As Andy McGrath of M A Orchards told attendees, they were seeing the genesis of a new fruit growing region in Timaru (on the coast, south of Christchurch), and “’Honeycrisp’ is going to be a variety that drives this into a major district,” he says.
When ‘Honeycrisp’ was imported in 1996 to New Zealand, it was among a few varieties tested, but it was discarded, McGrath noted. He says the opportunity arose to bring together a program to license ‘Honeycrisp’ in New Zealand.
Yes, ‘Honeycrisp’ is a managed variety in New Zealand. McGrath says that was a deliberate decision to manage ‘Honeycrisp’ as intellectual property, ensuring high quality from beginning to end of the process. As McGrath began planning ‘Honeycrisp’s’ future in the country, he said the first order of business was to discover where in the North and South Islands the variety flourished. Using knowledge of how the variety grew well in the U.S., McGrath said the hope was that ‘Honeycrisp’ would work well in the existing fruit-growing region of Otago.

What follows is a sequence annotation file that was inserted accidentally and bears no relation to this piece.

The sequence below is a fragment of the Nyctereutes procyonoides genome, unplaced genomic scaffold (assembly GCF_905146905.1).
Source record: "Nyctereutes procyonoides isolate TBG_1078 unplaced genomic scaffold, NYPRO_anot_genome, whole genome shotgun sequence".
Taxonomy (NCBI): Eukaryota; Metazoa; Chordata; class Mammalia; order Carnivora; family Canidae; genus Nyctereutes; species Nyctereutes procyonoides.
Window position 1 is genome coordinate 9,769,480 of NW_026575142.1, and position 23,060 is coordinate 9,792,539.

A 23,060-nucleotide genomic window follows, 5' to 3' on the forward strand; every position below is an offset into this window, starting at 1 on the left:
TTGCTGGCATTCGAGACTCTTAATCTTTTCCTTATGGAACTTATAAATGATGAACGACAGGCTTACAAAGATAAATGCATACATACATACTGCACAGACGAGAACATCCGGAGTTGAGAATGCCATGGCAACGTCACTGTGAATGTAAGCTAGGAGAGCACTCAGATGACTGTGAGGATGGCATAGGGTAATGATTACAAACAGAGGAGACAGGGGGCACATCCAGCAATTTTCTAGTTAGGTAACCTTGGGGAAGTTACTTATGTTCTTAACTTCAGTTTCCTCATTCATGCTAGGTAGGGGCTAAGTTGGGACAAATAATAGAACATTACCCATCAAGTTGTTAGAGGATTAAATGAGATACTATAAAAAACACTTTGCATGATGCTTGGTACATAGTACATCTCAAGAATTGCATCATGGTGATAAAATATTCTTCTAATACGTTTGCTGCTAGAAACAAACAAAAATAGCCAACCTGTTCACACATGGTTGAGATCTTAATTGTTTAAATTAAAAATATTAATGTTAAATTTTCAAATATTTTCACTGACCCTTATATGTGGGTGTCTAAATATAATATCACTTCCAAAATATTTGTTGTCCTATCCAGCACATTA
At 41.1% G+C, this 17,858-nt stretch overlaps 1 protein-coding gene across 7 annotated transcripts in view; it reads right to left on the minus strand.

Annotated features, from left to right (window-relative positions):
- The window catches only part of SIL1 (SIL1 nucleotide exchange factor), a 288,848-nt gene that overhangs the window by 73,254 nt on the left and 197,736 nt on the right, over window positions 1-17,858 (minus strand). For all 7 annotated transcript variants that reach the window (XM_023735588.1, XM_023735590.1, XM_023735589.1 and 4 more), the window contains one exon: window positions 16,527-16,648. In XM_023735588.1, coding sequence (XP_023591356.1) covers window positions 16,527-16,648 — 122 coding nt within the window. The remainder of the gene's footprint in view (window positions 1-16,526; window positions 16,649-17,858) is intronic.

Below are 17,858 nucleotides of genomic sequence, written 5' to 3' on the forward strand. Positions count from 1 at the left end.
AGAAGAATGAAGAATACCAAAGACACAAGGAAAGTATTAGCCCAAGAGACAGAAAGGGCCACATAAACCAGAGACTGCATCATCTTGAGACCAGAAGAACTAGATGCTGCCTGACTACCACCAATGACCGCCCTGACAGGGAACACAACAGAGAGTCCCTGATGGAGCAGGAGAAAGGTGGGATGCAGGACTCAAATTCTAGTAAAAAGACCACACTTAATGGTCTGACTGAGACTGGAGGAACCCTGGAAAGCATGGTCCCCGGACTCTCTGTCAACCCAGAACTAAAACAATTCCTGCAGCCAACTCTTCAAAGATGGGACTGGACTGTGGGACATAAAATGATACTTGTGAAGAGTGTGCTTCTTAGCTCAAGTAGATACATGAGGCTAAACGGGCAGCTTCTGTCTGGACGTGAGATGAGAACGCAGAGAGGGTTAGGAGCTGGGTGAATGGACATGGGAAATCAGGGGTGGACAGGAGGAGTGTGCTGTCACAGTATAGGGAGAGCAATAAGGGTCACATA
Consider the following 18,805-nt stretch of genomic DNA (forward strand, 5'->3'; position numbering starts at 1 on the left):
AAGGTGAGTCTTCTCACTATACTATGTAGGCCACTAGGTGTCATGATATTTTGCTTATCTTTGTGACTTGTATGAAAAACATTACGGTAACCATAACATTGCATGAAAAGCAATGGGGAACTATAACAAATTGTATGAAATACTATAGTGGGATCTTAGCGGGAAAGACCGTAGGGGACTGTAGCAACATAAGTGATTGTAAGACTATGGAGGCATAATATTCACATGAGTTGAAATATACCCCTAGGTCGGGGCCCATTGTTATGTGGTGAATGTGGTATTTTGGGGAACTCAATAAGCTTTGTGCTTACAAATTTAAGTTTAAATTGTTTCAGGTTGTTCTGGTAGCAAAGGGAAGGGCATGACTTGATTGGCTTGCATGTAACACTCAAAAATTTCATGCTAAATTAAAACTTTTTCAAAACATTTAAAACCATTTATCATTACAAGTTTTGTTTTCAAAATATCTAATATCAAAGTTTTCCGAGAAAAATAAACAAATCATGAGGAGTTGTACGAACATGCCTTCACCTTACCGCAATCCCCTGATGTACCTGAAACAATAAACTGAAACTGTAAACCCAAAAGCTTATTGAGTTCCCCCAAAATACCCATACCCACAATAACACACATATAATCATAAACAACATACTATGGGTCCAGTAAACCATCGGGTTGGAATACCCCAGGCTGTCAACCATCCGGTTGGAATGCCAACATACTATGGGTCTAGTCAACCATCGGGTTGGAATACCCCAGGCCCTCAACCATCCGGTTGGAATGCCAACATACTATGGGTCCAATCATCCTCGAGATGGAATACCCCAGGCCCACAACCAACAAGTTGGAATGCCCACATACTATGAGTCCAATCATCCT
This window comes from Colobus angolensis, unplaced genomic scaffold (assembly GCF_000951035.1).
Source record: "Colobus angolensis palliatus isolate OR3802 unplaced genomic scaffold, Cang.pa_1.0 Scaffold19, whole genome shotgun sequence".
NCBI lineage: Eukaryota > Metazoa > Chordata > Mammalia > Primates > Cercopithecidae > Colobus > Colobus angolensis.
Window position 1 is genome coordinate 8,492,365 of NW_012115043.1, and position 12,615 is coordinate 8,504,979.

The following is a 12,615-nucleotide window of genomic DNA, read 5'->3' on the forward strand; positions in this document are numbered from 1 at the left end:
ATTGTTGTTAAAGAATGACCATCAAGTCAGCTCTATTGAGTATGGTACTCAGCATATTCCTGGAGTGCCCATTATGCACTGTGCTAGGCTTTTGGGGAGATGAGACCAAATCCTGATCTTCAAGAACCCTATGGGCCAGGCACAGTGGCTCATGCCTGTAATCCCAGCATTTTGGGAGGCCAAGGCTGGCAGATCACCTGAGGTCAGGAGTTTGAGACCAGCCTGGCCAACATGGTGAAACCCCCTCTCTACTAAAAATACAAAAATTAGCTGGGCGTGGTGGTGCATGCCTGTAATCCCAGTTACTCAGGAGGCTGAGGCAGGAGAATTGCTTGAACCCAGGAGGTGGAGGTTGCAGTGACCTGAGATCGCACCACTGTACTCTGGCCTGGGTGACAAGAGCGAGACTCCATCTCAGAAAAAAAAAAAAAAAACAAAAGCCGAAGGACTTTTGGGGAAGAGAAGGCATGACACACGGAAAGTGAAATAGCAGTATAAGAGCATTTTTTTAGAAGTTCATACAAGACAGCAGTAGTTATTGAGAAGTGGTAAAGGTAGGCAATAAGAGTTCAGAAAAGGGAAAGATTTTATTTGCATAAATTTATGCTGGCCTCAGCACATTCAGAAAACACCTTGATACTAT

However, after testing several sites, it turned out that Timaru at 43.2° latitude “was absolutely the best,” McGrath says. Unfortunately, there was no fruit production infrastructure – it was not a region with a packinghouse or any orchards.While the ideal site was discovered, ‘Honeycrisp’s’ popularity in the U.S. took off; and by 2011, McGrath met with Bruce Allen of Columbia Reach Orchards who was interested in growing ‘Honeycrisp’ in New Zealand to have year-round production and availability of the variety.
The Nitty Gritty of ProductionFor now, M A Orchards packs about 550,000 cartons of ‘Honeycrisp,’ and McGrath says he expects the orchards to be corporatized in the next five to 10 years.
“As a variety, it’s challenging,” McGrath says. “It has its moments.”
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